Ordinary Language Philosophy

Ordinary Language Philosophy


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Posted Aug 10, 2006 - 11:05 AM:
Subject: Ordinary Language Philosophy
Can anyone here give me a brief overview of what Ordinary Language Philosophy is all about? I am slightly confused. I have been studying for a paper on Stanley Cavell and everything I read seems to deal with a vast amount of the intricacies but nothing of the gist of the philosophy...or maybe I am just not getting it. Anyway, if any of you can help it would be greatly appreciated. Also, if any of you out there could recommend any good books that are less complicated reading than the majority that would be great, thanks.

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Posted Aug 11, 2006 - 12:00 AM:

Wittgenstein (later works -- On certainty, Philosophical Investigation)

Peter Strawson -- Analysis and Metaphysics.

You can also read Hilary Putnam (philosophy of language), for instance his Brains in a Vat essay which talks about concepts.

Any other philosopher of language dealing with concepts, most especially conceptual analysis. Quine, maybe.

Briefly --- ordinary language philosophy is the move from the ideal language (formal logic, etc) to language and its actual use when we're engaged in normal everyday interaction and communication. Concepts, meaning, undestanding, certainty, logic (yes, it is still there) are all brought together to analyze everyday language.
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Posted Aug 11, 2006 - 4:57 PM:

The Ideal Language Philosophy, from which Carnap, early Wittgenstein and Russell seem to be the main characters, stated that all the classic philosophical problems arose because philosophers got confused about language. They used it in a very "loose" way, and quickly found themselves asking questions that, for the common, non-philosophical people, made no sense, and shortly they found themselves dointg great speculations in order to answer their own, weird questions.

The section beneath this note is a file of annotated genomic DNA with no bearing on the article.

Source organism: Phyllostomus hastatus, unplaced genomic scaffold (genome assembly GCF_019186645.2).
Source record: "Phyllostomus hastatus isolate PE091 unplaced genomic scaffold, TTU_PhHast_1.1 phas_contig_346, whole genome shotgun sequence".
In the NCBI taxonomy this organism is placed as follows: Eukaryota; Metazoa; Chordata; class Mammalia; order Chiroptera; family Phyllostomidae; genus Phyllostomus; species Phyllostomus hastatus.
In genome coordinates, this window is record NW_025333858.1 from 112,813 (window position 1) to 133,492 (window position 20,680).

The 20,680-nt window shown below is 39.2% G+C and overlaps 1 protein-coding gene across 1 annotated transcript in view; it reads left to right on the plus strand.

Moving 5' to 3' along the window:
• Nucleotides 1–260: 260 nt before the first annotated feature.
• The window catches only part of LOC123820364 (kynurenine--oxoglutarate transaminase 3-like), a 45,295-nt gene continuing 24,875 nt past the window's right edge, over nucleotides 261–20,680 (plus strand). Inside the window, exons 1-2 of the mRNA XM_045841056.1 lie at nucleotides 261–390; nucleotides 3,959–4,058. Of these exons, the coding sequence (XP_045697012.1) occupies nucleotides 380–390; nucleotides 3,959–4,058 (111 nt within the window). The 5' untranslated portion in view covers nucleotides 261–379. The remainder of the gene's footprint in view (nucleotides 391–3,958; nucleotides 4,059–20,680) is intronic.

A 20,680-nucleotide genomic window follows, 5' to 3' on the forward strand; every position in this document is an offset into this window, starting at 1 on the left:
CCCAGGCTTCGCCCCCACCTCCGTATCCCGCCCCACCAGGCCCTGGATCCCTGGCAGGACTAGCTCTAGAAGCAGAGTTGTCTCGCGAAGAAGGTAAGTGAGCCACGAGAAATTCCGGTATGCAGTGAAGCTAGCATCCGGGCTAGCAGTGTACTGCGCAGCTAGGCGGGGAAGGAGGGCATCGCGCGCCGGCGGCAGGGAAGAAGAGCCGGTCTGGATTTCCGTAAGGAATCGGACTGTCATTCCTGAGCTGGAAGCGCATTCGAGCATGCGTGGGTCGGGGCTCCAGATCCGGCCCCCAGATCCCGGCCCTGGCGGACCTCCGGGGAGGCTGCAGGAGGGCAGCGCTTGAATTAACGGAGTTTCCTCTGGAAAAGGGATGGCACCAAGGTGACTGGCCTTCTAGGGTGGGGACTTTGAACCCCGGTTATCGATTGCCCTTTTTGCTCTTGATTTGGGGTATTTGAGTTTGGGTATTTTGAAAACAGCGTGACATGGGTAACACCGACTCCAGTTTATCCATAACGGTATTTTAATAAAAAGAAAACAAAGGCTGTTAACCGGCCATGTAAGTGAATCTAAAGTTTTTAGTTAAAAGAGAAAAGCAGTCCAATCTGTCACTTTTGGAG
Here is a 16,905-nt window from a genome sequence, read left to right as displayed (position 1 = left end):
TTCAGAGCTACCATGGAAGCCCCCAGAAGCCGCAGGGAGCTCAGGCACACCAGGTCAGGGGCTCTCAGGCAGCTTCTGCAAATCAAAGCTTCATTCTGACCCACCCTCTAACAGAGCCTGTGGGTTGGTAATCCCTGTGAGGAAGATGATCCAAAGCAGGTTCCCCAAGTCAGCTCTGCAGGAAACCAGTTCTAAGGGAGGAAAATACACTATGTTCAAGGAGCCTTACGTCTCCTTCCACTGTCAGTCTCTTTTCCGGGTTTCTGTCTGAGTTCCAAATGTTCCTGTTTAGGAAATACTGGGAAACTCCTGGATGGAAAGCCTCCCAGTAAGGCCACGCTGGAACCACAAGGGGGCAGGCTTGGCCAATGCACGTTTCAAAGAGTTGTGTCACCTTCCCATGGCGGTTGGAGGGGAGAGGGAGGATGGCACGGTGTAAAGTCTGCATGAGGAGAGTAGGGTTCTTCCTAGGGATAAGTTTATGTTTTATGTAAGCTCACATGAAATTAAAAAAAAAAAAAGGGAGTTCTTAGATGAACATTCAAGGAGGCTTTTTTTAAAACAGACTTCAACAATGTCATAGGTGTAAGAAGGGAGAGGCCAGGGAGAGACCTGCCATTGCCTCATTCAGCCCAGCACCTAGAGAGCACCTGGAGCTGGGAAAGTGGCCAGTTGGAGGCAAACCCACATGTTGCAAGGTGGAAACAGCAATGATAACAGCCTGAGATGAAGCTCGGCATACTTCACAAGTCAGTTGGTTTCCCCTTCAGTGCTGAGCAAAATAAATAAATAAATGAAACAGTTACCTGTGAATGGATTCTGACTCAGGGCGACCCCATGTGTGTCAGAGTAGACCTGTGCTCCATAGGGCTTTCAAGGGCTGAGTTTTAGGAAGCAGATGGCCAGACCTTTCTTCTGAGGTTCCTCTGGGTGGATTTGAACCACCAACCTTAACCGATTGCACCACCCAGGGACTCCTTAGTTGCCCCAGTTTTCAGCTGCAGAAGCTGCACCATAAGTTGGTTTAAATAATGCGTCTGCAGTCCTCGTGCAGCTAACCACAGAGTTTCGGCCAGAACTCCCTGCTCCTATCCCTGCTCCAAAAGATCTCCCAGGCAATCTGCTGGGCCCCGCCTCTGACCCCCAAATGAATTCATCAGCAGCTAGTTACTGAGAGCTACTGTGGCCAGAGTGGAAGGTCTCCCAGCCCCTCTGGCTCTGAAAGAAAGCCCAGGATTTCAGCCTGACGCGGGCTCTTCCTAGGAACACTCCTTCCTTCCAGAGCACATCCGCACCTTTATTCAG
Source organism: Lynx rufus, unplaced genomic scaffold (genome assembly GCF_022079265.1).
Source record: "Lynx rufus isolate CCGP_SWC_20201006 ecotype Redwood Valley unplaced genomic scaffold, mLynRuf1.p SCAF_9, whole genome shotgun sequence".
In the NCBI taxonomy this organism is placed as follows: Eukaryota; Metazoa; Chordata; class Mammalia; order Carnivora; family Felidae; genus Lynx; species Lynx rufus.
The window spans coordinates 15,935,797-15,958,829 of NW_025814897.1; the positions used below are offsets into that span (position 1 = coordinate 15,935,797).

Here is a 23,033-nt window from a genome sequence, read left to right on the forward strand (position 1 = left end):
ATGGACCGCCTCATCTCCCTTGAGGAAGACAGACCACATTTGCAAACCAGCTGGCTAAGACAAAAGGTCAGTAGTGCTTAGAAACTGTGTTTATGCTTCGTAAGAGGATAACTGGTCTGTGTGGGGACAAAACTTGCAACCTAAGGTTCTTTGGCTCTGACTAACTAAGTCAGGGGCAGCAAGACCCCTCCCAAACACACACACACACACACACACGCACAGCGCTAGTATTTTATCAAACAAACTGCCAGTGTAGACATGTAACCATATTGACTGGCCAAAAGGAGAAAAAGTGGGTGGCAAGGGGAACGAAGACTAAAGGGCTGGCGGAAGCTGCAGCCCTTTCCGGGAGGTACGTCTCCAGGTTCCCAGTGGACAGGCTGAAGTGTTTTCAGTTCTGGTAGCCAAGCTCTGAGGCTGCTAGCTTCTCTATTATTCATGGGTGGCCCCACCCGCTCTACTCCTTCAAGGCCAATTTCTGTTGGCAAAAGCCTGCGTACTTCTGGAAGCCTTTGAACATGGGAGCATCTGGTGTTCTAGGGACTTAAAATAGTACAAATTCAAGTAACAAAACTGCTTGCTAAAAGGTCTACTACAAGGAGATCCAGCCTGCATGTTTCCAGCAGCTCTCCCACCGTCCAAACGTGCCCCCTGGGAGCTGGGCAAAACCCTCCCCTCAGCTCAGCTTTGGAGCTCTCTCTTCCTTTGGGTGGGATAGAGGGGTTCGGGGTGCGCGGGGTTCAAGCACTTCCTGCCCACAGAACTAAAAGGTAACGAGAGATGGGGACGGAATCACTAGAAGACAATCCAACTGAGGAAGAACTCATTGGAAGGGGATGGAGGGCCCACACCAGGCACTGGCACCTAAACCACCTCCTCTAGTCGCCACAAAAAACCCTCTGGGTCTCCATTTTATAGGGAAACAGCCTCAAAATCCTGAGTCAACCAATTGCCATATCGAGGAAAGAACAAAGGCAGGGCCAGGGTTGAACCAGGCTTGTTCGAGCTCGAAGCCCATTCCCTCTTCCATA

So the way to solve the philosophical problems is to really "disolve" them by analyzing them, using a logical apparatus (an "ideal language"), and finding that those questions aren't really questions, just meaningless sentences.

The school of the ordinary language, whose main characters are (in my opinion) Ryle and the later Wittgenstein, stated that there really is no need to use an "ideal language" to solve the confusions (philosophical problems) that happen in the everyday language (which is, in the enbd, the language on which philospherse spoke in). Those problems can also be disolved by simply analyzing how are the words used in the everyday speech, how is the syntax, etc.

Roughly speaking.

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Posted Aug 12, 2006 - 12:58 PM:

Most (if not all) philosophical problems arise from a misunderstanding of ordinary language. In attempts to use the concepts of ordinary language, but out of the context in which they are embedded and rather in the context of scholarly or philosophical discourse, and without recognizing this fact (and thus adjusting for it), philosophers lead themselves into deep trouble. Questions like "can an object be red and green all over?" are simple misconstruals of ordinary language. So, ordinary language philosophy is the attempt to show philosophical discourse where it is unknowingly using concepts taken out of their everyday use. Ordinary language analyzes the everyday uses of language and concepts so as to ground philosophy in a more "coherent" way. To appeal to concepts in ordinary language, but use them in a disparate context such as philosophical discourse leads to incoherence, senselessness. You are taking concepts out of the context in which they make sense.

People you should read are later Wittgenstein (haven't myself read yet), Austin (also haven't read yet) namely "Sense and Sensibilia," and Gilbert Ryle, either "The Concept of Mind" or "Dilemmas". I'd definitely take a look at Ryle. I read somewhere that Wittgenstein once said something to the effect of "Ryle is the only one who really understands me." However, while someone like Wittgenstein (so I hear) might say "take a look at society for instances of ordinary language," Ryle would go along the lines of various thought experiments. I think Ryle is underestimated as a philosopher. He has some very interesting things to say, follows an interesting methodology, and is relatively easy to read (not that that is a bad thing grin)

Good luck!

Edited by LonesomeDrifter on Aug 12, 2006 - 6:03 PM
definitely ~d1

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Posted Aug 12, 2006 - 2:39 PM:

Google "ordinary language" ???

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Posted Aug 12, 2006 - 2:58 PM:

Definitely Wittgenstein, Austin, and Quine, as others have mentioned. G.E. Moore is considered by some to be one of the fathers of the ordinary language movement, but his influence is sadly oft forgotten. Common sense is very intricately related to the ordinary language movement. Might I suggest G.E. Moore's A Defense of Common Sense?
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